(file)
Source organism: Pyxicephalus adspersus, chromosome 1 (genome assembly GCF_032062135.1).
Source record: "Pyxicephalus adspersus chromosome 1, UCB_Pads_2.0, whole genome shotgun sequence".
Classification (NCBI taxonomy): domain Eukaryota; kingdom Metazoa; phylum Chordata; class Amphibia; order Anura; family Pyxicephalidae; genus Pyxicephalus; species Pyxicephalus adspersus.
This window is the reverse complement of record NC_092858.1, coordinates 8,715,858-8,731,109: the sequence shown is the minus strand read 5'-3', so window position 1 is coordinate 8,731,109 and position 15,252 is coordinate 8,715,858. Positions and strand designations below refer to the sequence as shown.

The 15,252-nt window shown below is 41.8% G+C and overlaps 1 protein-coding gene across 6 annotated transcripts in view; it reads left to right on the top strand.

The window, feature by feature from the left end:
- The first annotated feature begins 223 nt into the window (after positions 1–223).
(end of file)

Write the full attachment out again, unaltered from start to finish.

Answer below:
Source organism: Pyxicephalus adspersus, chromosome 1 (genome assembly GCF_032062135.1).
Source record: "Pyxicephalus adspersus chromosome 1, UCB_Pads_2.0, whole genome shotgun sequence".
Classification (NCBI taxonomy): domain Eukaryota; kingdom Metazoa; phylum Chordata; class Amphibia; order Anura; family Pyxicephalidae; genus Pyxicephalus; species Pyxicephalus adspersus.
This window is the reverse complement of record NC_092858.1, coordinates 8,715,858-8,731,109: the sequence shown is the minus strand read 5'-3', so window position 1 is coordinate 8,731,109 and position 15,252 is coordinate 8,715,858. Positions and strand designations below refer to the sequence as shown.

The 15,252-nt window shown below is 41.8% G+C and overlaps 1 protein-coding gene across 6 annotated transcripts in view; it reads left to right on the top strand.

The window, feature by feature from the left end:
- The first annotated feature begins 223 nt into the window (after positions 1–223).